The fallacy of the second best offers another argument against absolutism.  The fallacy requires a little explanation.  Suppose one economic distortion (or bad economic policy) exists, like a government-created a monopoly.  With one distortion, the optimal policy is straight-forward: eliminate it.  Political feasibility is, of course, a different question.  But when two (or more) inefficient distortions exist, at least one of which cannot be eliminated, the analysis changes.  Eliminating the government-created monopoly is no longer guaranteed to improve things now.  The economic reasoning demonstrating the desirability of eliminating one and only one distortion no longer applies.  Consider a monopolist whose product generates a negative externality, like pollution.  Monopoly produces too little of a good (relative to the efficient quantity), while a negative externality results in overproduction.  Monopoly’s contrived scarcity may offset the overproduction due to pollution.  Eliminating the monopoly may move the economy further from efficiency.

Are free speech and free association absolutists essentially committing the fallacy of the second best? The world with no violations of business freedom is optimal. Yet, national conservatives would not be committing the only violations of these freedoms.  National conservatives could face criticism for committing the first violation or failing to eliminate all violations if possible. But progressives have already committed dozens of these violations.  The argument against the first violation does not necessarily apply against the 13th violation.

An arms race analogy further undermines the principled case for absolutism. If two nations engaged in an arms race both stopped building armaments, they would both be better off.  A principled case can be made against starting an arms race, but is it wrong on principle to arm for self-defense?  Imposing free speech and association absolutism on only Republicans is perhaps like demanding unilateral disarmament during an arms race.

Arms races are prisoner’s dilemmas.  This analogy suggests that the prisoner’s dilemma may apply here.  Is playing tit-for-tat in a prisoner’s dilemma unprincipled?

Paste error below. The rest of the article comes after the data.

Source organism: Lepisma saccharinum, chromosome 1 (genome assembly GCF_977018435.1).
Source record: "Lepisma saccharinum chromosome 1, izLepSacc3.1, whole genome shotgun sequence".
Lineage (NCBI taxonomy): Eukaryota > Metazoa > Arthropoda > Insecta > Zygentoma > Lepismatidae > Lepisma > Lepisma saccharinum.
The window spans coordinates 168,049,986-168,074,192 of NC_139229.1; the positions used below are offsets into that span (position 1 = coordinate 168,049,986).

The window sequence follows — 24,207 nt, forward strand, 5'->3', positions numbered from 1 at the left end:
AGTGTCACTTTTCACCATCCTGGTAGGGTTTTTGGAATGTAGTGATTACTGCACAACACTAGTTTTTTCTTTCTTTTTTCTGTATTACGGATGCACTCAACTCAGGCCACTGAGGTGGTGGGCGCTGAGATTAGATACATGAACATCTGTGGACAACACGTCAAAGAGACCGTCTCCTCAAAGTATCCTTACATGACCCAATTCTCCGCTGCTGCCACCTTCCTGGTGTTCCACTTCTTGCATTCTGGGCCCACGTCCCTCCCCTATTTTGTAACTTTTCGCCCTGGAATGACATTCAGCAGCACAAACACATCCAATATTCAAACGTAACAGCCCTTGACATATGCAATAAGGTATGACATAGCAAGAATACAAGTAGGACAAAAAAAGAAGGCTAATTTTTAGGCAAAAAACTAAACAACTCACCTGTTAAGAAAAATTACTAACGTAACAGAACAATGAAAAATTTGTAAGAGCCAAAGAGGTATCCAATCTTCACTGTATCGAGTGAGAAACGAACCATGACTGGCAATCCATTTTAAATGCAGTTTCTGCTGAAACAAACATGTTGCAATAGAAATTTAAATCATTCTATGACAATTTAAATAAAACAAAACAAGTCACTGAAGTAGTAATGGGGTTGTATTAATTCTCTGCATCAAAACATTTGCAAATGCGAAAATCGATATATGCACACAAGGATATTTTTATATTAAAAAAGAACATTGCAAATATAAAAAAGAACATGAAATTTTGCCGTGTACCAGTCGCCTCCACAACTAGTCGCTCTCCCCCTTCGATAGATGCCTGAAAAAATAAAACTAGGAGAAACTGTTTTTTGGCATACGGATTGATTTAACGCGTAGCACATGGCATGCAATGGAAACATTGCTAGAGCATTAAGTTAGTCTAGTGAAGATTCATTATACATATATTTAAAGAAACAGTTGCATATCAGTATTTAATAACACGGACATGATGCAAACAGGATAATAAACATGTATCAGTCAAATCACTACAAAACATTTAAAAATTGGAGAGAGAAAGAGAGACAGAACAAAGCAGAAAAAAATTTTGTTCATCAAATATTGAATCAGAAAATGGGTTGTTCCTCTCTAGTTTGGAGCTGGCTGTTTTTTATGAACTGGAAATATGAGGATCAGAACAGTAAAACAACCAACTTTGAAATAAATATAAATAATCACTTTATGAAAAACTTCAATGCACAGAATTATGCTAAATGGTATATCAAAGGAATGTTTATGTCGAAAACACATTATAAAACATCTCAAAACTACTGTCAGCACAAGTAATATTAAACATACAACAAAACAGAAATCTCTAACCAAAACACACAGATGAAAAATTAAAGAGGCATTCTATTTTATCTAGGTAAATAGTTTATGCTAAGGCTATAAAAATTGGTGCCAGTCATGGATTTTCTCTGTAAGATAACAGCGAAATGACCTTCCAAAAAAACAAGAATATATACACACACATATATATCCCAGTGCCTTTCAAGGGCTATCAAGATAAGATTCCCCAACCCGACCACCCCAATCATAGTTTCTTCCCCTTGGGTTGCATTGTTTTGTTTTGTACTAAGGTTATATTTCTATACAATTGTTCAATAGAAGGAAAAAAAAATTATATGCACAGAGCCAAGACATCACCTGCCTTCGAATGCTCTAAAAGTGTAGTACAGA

One final take on freedom absolutism comes from Vivek Ramaswamy.  America rejected freedom of association absolutism with the Civil Rights Act.  (And arguably well before this, as Jim Crow laws enforced segregation on private companies.)  Libertarians continue to argue for free association absolutism, but this ship has already sailed; repeal of the Civil Rights Act is on nobody’s political agenda.  Insisting on absolutism simply means offering no relevant advice for America today.

None of my observations mean that weaponizing the federal government against liberals would benefit conservatives, halt wokeism, or stop socialism.  Such efforts would almost certainly ramp up the culture war, and wars produce lots of collateral damage.  Perhaps the Twitter Files will convince moderate Democrats to join in depoliticizing government operations.  Assessing the utility of any proposed actions is again not my purpose here.

The principled case for free speech and free association absolutism, however, does not seem strong. Stephanie Slade’s article quoted above appeared under the title “The Authoritarian Convergence.” Britain began rearming in 1938, following Hitler’s seizure of Czechoslovakia.  Germany had begun arming in violation of the Treaty of Versailles in 1935. Did Britain’s arming represent an authoritarian convergence with Nazi Germany?

Dialogue between classical liberals, libertarians, and national conservatives might uncover modest options for proceeding, or discern which actions are proper to take in self-defense. Consider Texas’ social media law, which has been upheld by the Fifth Circuit Court.  This law makes social media companies choose between serving as platforms with legal indemnification for users’ posts, or as publishers liable for their content.  This does not, in my opinion, strip social media companies of Section 230 coverage, but rather seek to commit them to serving as true platforms.

Here’s one final reason for libertarians to engage in dialogue.  If we do not, any plan will end up being far less liberal.

PHOTO: freedom protest. Photo by Marco Verch. Attribution 2.0 Generic (CC BY 2.0).